New York’s TV On The Radio are from that breed of bands who have the critics queuing in an orderly fashion to pat / peck / kiss / rub their various body areas with the seal of so-called “acclaim.” I’ll hold up my hands beacuse I’m a guilty party.
It is working though. KOKO is jammed, even upstairs where the levels go on for more floors than Harrods. Now we’re not talking jam-packed full of fans streaming tears as they sing with their heroes. Curiosity and word of mouth have filled KOKO tonight.
Like it or not, there are certain bands that journalists go in the frame of mind with a big green tick. In this economy of bands, there are those who sit aloft, bridging the divide between indie (and i mean real indie) and cool. They can do no wrong and when they do, their godlike genius outshines any perceived moment of mortality.
TVOTR of course humbly see themselves as simply “The Family” who live in the same world as us. “This family is vulnerable to the same toxins & viruses & addictions as yours. Celebrates like yours. Feels joy & pain like yours. Trips good & bad vibes like yours.”
It’s hard to believe that. Their genre-spanning sound and imagery crafted from the mirror dream worlds reflected in their two albums can’t possibly be of this earth (there I go again). So it is that these Apollos have been frowned upon by a jealous Zeus and a spell has been cast to bring his talented sons back to Earth.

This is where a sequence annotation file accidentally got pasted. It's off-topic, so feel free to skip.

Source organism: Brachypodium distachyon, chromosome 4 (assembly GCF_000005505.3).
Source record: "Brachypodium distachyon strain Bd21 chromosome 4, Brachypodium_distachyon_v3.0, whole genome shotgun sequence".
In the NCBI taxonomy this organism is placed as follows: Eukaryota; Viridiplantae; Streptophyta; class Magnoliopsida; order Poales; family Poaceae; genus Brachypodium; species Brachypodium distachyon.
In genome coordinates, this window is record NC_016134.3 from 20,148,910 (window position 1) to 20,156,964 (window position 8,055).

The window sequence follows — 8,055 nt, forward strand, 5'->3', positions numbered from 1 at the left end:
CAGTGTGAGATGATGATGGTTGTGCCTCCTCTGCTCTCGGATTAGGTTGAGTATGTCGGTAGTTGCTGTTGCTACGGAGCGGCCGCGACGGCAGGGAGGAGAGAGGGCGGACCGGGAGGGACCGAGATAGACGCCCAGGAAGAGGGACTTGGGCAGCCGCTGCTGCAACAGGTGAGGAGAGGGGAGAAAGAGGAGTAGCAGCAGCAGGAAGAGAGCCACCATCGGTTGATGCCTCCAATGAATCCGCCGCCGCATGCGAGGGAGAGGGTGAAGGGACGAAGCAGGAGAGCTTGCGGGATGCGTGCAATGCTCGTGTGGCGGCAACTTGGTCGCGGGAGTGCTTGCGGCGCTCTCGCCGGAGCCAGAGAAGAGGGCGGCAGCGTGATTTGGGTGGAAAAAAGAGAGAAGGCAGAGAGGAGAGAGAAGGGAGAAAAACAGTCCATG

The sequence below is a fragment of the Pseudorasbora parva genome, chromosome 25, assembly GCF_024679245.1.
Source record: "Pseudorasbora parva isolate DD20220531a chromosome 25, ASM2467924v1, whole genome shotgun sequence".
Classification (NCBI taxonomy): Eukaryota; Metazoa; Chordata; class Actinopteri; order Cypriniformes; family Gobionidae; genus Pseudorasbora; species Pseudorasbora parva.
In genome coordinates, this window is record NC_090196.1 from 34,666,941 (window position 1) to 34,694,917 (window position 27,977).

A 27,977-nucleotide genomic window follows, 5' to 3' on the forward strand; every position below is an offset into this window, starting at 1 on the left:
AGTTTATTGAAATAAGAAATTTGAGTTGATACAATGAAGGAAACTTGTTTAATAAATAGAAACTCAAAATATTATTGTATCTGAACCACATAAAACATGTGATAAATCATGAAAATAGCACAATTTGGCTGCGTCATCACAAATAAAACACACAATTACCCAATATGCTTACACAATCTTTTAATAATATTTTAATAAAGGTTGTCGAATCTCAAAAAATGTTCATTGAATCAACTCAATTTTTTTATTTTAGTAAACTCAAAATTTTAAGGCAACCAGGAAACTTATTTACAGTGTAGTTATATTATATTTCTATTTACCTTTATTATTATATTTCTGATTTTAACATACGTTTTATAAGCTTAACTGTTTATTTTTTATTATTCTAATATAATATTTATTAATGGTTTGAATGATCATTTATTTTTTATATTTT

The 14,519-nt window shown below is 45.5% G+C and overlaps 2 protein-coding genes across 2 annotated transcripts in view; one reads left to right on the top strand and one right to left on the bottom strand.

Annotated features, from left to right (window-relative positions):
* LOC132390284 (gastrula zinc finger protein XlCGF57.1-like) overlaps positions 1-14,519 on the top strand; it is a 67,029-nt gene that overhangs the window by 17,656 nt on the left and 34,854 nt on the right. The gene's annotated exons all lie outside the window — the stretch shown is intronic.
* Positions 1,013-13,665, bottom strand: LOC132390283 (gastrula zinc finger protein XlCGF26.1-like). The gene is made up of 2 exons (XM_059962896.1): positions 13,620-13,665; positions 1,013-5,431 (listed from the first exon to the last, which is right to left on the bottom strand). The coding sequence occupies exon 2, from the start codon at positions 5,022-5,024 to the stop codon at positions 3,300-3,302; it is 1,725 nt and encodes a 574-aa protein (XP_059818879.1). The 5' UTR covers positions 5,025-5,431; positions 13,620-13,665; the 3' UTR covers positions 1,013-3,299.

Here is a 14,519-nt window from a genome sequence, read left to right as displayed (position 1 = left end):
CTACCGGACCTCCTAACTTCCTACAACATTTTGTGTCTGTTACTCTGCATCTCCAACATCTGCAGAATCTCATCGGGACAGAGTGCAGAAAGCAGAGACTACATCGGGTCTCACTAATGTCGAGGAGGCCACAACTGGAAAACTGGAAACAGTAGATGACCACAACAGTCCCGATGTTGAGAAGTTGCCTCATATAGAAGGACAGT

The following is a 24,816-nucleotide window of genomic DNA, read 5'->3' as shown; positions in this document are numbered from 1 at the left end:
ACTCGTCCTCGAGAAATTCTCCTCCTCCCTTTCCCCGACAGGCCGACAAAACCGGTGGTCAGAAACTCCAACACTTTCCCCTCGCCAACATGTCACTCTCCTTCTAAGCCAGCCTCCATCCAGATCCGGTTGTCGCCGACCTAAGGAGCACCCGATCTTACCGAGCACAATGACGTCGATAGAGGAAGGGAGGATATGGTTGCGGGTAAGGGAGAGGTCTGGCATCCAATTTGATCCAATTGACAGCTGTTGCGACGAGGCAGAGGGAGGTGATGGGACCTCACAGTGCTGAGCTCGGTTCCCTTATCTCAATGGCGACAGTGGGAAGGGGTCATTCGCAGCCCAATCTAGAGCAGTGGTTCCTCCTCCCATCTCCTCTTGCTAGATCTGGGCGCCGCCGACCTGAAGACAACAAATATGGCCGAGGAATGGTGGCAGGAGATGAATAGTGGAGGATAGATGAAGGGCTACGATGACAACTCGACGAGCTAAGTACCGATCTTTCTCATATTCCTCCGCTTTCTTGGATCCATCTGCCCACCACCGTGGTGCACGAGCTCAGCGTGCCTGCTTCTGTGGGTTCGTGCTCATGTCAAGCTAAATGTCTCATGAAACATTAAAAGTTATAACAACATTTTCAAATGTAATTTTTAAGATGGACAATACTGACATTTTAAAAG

For whatever invention we may see (wind chimes hanging from guitars) and the absolute concentration we see them focus on, TVOTR just don’t seem to break into any stride. The show feels perpetually like they’ve just walked on. “What next?” is all I’m feeling even though Dreams, Staring At The Sun and Wolf Like Me have come and gone. The crowd are on a similar wavelength, save for a hatful of devotees up front, this is a crowd who does not know these songs and are still making their minds up with polite, if reserved applause.
The lightning bolt of ruin can lay firmly at KOKO’s door. The acoustics are more hit and miss than the Israeli army. Was there even a sound check? Part of what makes live music a fantastically unique thing is seeing a band amplify or rework what they created in the controlled environs of a studio. For a band as astute as TVOTR are in the art of production, to project such an ostentatiously buffered wall of sound does them so little justice.
Maybe we expect too much from the bands we love these days, but this gig should have had classic written all over it (it probably does in certain quarters). That’s how I felt going into it. Then it ocurred to me that set loose in the live arena is where we see the gods we build up in their element, and it’s good to know – from time to time – they are fallible beings too.